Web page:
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Allen Quist:
Followers Could Have Impact at Convention
By Karen Louise Boothe
June 17, 1998
Click for audio RealAudio 2.0 14.4


Republicans expect to unite behind a gubernatorial candidate this Friday at the party's state convention in Minneapolis. St. Paul Mayor Norm Coleman, Lieutenant Governor Joanne Benson, Waverly businessman Dick Borrell and former State Representative Allen Quist are all vying for endorsement.

THIS IS ALLEN QUIST'S SECOND TRY for the office of governor. He was the party's choice in 1994, but his landslide loss to Governor Carlson in the primary knocked him out of the race. He says this year is more favorable for him.

Quist: Four years ago I was running against an incumbent within my own party. This time we've got an open race and open seats; the people are going to have the same amount of money because of finance laws (which I think is very positive - we were outspent 3-to-1 by Governor Carlson last time). And the way you win primaries is by spending money, identifying your voters, and getting them to the polls - it's mechanics. So we feel that it's a totally different situation, and with an open seat that we're very confident that we can do very well; we're very confident that we can win this.
Quist is distancing himself from his platform of conservative moral issues on which he ran in '94 - a platform that turned off mainstream voters. He's careful not to repeat his contention that women are genetically predisposed to following men's authority. He talks less about abortion, and the buzz term "family values" is mentioned less.

This year, he has made education his campaign cornerstone. But earlier this week, he picked his running mate. Dan Williams is an African-American businessman and urban minister who passes the litmus test on two social issues Quist and his supporters look for. He opposes legal abortion and civil rights for gays and lesbians.

A recent poll conducted by Minnesota Public Radio, KARE-11, and the Pioneer Press showed that only 13 percent of likely primary voters would choose Quist. Even a straw poll among delegates last month showed that Quist and Benson have about 30 percent of the vote compared with Norm Coleman's 40 percent. Quist pays no attention to polls.
Quist: Well, the way to win elections is not by opinion polls, and I think that Bob Dole proved that for us, I think George Bush proved that for us, and I think a lot of other candidates have proven that.
Quist is unlikely to win the party endorsement, but he doesn't have high praise for either of his more formidable opponents. Quist says Benson has mis-represented her record on abortion politics. He's criticized Benson's work on a compromise agreement over an abortion bill while she was a state senator in 1994. As for Coleman, Quist says he's an "enigma" without a voting record to analyze.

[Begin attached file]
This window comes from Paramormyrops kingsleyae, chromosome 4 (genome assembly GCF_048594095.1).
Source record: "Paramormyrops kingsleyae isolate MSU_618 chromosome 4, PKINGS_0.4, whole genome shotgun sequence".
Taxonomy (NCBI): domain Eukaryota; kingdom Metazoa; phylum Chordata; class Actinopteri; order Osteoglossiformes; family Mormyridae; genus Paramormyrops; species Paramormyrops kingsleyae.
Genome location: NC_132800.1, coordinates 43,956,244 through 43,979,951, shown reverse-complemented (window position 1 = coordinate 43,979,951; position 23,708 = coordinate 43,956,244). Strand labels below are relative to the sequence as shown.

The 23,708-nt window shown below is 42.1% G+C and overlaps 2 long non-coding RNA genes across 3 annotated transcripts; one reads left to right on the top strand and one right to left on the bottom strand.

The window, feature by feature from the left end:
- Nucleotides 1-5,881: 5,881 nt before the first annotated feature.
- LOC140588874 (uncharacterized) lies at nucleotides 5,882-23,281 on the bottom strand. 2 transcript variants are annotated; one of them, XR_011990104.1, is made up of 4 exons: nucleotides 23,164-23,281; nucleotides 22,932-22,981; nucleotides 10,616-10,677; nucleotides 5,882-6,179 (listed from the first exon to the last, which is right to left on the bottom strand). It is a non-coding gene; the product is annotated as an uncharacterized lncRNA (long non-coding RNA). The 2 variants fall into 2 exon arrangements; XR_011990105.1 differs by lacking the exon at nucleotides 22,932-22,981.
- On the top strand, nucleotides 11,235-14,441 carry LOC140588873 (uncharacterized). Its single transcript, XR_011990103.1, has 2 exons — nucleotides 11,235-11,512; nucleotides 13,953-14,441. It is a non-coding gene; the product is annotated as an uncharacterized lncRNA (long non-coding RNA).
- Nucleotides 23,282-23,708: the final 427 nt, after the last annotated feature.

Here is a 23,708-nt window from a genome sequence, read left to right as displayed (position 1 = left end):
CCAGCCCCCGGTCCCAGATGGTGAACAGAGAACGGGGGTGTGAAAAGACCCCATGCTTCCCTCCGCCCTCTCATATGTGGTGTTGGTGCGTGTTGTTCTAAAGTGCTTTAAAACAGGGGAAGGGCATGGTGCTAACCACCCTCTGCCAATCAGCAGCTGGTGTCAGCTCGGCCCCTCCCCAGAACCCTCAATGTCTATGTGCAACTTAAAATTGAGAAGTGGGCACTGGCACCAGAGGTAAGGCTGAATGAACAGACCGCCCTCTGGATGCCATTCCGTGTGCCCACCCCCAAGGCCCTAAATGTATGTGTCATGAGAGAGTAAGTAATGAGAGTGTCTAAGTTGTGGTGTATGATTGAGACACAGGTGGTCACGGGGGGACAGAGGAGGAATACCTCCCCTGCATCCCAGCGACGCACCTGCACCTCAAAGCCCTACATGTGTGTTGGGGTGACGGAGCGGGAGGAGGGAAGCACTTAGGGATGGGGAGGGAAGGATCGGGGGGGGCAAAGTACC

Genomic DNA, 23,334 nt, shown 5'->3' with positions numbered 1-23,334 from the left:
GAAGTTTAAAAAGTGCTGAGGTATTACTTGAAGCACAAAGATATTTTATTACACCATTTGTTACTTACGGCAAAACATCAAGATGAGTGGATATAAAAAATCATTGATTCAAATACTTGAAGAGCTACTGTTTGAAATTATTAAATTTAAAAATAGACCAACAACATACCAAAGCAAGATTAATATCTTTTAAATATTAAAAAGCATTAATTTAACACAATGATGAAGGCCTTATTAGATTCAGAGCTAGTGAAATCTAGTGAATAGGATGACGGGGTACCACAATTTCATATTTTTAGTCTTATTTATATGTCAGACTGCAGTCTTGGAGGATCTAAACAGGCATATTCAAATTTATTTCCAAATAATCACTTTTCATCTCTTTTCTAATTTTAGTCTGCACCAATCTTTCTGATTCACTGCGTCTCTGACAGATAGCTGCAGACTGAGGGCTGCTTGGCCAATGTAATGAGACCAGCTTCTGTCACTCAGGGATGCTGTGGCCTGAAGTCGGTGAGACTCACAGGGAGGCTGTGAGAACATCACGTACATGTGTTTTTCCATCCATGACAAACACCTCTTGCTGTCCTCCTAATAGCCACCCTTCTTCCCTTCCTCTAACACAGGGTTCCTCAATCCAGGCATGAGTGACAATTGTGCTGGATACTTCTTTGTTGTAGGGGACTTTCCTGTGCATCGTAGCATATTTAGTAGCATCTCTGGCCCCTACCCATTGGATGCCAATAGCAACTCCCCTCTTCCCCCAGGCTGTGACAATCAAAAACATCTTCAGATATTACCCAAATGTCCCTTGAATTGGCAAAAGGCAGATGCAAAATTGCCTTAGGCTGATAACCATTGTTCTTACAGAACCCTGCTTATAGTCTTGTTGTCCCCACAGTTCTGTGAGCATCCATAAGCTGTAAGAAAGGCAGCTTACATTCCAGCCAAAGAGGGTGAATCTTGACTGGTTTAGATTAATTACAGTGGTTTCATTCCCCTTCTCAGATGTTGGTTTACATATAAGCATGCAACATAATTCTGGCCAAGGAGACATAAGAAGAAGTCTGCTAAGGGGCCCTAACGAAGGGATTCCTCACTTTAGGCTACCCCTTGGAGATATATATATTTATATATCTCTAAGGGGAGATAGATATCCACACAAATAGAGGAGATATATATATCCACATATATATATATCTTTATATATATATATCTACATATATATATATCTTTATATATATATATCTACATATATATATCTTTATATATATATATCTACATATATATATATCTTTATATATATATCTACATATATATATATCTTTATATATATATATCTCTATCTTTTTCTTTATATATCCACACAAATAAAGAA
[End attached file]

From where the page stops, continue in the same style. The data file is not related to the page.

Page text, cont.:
What Quist thinks can make a difference. He maintains a faithful following that could swing the outcome for Norm Coleman and Joanne Benson. Just which campaign he'll try to shepherd his supporters to is unknown.
Coleman: We don't have any plans for that, at the same time, conventions have a life of their own and we have to seriously evaluate every situation. So I don't know what's going to happen, I don't know what we'll do. But we don't have any backup plan; our plan is to be the endorsed ticket.
Republican analyst Sara Janacek downplays Quist's swaying power at the convention.
Janacek: Well, I tell you, I think that Allen was in a lot better position in the last ten years and in 1994 - up through 1994 - to really convince some of the lieutenants in his campaign on what to do. I think that's a much different situation now, given his overwhelming loss to Carlson in the '94 primary. And, I think, you know, frankly, some of the people that are supporting Allen Quist would like to win a campaign every now and then! And so I think that those folks will be somewhat valuable and out of Allen's control over what they really want to do. I really don't believe that Allen Quist walks into this convention this year with as much clout as he has in the past.
Further, she predicts he'll be out of the contest early on in the balloting process leaving the fight to Coleman and Benson.
Janacek: If Coleman comes in at about 10 percent at the first ballot, I think that he will have the momentum and it will be a quick three, four-ballot deal. If Joanne has a good showing against Coleman it's going to be a long bitter feud.
This year, delegates will not only be considering which candidate has the most conservative credentials, they'll be looking for the most electable candidate who is best able to defeat any one of the six DFLers competing in the primary.